I think that really great interface designers […] have their head deep-ass into the engineering part of it. They can’t necessarily back-end code the damn thing, but they are five steps ahead during the design in knowing what is or is not possible, what will or will not work, and what it will cost, how it will affect schedules, etc. Just as great industrial designers are playing in that same space with physical products.


The future of UX as a discipline, April 21, 2005

A short comment contextualizing the prediction could go right here

[We at UXnet have] been told that user experience is dead and user experience is a quality, not a discipline, clarifications that are accompanied by fairly consistent and completely unsubstantiated criticisms of UXnet and the things we are doing.

So, it seems now is the time to stop doing the work for a moment and raise our head into the clouds and begin to engage at the semantic level, lest we allow passive observers to set the course for those of us who are trying to physically get things done.

What is user experience? User experience lives somewhere between marketing, engineering, and design. It is a reaction to the complexity of digital design: whereas the successful design of traditional media like brochures could be easily accomplished by strategy from the business/marketing side being handed to the creative conceptualization and design side, the digital paradigm is inherently and significantly more complex. In fact, compare the structure of a typical 1980′s era software design team with the structure of a typical advertising design team during the same period. The two have very little in common. User experience is an outgrowth of the uncomfortable space between the two, when the rise of the web pushed the engineering and technology genius of computer sciences together with advertising executives and creative gurus.

When it was just software, being driven strongly by the engineers, the notion of extending into experience was not such a driver. Don Norman changed that. But it took the web bringing very different people and disciplines messily together to really give it legs, and for a new and awkward participant to emerge. That participant is user experience.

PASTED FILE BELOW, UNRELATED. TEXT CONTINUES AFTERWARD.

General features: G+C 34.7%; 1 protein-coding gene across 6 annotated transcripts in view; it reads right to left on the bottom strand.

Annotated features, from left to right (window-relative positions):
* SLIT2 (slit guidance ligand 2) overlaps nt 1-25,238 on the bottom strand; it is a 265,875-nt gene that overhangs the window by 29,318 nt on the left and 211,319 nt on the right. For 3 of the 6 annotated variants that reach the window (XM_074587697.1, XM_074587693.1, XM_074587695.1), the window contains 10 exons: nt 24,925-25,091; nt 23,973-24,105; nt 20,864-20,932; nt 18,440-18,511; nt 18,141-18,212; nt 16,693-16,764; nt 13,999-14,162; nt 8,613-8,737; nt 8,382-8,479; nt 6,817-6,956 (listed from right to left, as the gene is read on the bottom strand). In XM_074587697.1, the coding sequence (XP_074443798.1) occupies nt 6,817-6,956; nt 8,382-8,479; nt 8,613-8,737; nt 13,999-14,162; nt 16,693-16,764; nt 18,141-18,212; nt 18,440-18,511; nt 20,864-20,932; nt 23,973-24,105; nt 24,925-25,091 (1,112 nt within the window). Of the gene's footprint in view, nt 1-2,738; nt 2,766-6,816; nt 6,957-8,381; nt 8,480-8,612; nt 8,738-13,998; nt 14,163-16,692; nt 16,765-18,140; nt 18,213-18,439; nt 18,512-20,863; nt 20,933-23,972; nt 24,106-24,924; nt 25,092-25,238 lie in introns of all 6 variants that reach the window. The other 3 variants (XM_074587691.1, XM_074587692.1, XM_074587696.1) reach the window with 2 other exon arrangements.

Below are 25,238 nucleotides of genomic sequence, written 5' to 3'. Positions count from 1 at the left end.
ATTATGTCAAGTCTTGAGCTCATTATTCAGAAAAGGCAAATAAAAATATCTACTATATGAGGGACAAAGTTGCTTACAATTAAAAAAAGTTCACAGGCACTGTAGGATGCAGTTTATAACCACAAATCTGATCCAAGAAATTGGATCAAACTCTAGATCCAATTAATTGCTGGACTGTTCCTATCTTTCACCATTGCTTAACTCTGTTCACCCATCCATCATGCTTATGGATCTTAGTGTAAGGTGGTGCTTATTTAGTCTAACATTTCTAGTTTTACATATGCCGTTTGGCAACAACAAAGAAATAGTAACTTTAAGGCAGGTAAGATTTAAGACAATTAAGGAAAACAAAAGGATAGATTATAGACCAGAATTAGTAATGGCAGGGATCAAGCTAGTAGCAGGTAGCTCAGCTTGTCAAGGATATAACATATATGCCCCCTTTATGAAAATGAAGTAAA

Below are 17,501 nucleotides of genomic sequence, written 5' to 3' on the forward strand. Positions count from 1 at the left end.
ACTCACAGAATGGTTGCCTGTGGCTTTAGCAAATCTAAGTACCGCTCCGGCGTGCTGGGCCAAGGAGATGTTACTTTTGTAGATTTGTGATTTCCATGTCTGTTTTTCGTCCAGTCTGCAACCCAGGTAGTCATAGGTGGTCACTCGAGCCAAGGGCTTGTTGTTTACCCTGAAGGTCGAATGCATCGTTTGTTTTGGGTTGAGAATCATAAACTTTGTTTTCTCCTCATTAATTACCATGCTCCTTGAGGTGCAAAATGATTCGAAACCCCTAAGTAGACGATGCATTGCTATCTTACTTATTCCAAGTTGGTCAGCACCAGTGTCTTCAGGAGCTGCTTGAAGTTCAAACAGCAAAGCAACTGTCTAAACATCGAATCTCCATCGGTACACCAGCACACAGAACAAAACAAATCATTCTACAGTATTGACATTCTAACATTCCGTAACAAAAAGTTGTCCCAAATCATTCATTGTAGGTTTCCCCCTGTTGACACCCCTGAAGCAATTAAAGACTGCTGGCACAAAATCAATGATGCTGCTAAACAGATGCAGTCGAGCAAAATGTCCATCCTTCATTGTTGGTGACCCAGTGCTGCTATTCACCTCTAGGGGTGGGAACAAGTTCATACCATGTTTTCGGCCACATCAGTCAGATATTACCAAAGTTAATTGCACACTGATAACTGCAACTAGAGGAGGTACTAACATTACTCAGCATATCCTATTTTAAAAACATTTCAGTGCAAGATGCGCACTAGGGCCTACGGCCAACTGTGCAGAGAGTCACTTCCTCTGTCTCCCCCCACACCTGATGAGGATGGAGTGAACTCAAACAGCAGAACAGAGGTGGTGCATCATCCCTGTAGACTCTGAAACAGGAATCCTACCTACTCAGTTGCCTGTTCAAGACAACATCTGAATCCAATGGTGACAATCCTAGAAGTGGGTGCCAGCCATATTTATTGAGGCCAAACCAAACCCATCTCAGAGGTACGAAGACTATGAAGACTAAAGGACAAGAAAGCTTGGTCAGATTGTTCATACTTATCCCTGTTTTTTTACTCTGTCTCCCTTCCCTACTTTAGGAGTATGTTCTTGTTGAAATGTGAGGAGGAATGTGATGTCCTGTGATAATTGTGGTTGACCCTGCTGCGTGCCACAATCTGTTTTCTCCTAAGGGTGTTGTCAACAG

Where is the heart of user experience? Information architecture is a great example. It is a formal profession that was largely created and driven by the web. It was made necessary because of the complexity of digital systems and the dynamic nature of the information. Without the web – without the synthesis between computer science and advertising design – it would essentially not exist. Where would interaction design be without the web? Certainly we would not have an Interaction Designers Group. Content strategy? Usability? Each of these have developed as formal disciplines along with and thanks to the web, and each is a critical part of user experience.

Breaking from the UXnet definition of user experience for a moment, user experience is specifically native to digital interactions. That is what defines it: having to do with the holistic quality of digital interactions. Unlike usability, which is one of myriad design measures for any experience that people have, user experience is the synthesis of all design measures in the specific context of digital interactions. Sure, user experience and the people involved in the space are interested beyond just the digital bits and bytes. But what characterizes user experience, what sets its boundaries as just one component of human experiences, is the fact that it has developed from and is centrally a measure of the digital.

From a semantic perspective, as digital products begin inching toward the point of ubiquity, there will come a time when user experience as a term is redundant and unnecessary. But that time most certainly is not now. We have legions of poorly designed digital products. We have many different, overlapping disciplines that are not coordinated with one another, clumsily trying to navigate through an ill-defined paradigm. We have many, many people who are looking for someplace to call home, a place that nobody can quite put their finger on but falls quietly in the space between marketing, engineering, and design. I’ve met so many of these people, and they tend toward that quirky netherland of generalist that is neither marketer nor engineer nor designer yet suspiciously incorporates pieces of them all.

[…] But before deciding the methods and effort are flawed, try talking to the volunteers. Try going to countries that have had little coordination of or exposure to professional UX disciplines. See how – especially in less mature markets and regions – UXnet is providing a revolutionary service to local practitioners.